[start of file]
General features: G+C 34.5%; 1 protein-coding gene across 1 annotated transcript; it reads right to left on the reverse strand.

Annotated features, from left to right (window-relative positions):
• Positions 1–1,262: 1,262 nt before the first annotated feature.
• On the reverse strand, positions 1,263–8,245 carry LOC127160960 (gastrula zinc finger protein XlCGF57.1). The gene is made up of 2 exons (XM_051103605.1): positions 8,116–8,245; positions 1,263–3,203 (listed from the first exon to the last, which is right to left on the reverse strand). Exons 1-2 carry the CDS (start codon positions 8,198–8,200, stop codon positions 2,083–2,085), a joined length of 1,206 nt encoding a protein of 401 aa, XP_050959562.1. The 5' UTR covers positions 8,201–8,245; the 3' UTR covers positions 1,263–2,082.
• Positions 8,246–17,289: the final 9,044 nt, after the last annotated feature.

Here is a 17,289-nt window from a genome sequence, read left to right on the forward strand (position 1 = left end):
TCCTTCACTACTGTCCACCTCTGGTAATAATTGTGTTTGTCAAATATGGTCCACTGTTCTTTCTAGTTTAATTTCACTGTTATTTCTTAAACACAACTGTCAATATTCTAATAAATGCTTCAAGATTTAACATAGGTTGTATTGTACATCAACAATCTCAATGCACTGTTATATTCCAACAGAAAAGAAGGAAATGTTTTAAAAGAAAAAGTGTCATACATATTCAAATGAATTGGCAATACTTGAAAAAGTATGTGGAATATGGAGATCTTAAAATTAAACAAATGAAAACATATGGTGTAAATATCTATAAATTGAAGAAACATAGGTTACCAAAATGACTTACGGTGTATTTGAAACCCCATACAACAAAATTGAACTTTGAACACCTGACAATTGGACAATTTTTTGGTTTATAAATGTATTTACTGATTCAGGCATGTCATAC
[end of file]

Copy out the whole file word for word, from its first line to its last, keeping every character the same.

General features: G+C 34.5%; 1 protein-coding gene across 1 annotated transcript; it reads right to left on the reverse strand.

Annotated features, from left to right (window-relative positions):
• Positions 1–1,262: 1,262 nt before the first annotated feature.
• On the reverse strand, positions 1,263–8,245 carry LOC127160960 (gastrula zinc finger protein XlCGF57.1). The gene is made up of 2 exons (XM_051103605.1): positions 8,116–8,245; positions 1,263–3,203 (listed from the first exon to the last, which is right to left on the reverse strand). Exons 1-2 carry the CDS (start codon positions 8,198–8,200, stop codon positions 2,083–2,085), a joined length of 1,206 nt encoding a protein of 401 aa, XP_050959562.1. The 5' UTR covers positions 8,201–8,245; the 3' UTR covers positions 1,263–2,082.
• Positions 8,246–17,289: the final 9,044 nt, after the last annotated feature.

Here is a 17,289-nt window from a genome sequence, read left to right on the forward strand (position 1 = left end):
TCCTTCACTACTGTCCACCTCTGGTAATAATTGTGTTTGTCAAATATGGTCCACTGTTCTTTCTAGTTTAATTTCACTGTTATTTCTTAAACACAACTGTCAATATTCTAATAAATGCTTCAAGATTTAACATAGGTTGTATTGTACATCAACAATCTCAATGCACTGTTATATTCCAACAGAAAAGAAGGAAATGTTTTAAAAGAAAAAGTGTCATACATATTCAAATGAATTGGCAATACTTGAAAAAGTATGTGGAATATGGAGATCTTAAAATTAAACAAATGAAAACATATGGTGTAAATATCTATAAATTGAAGAAACATAGGTTACCAAAATGACTTACGGTGTATTTGAAACCCCATACAACAAAATTGAACTTTGAACACCTGACAATTGGACAATTTTTTGGTTTATAAATGTATTTACTGATTCAGGCATGTCATAC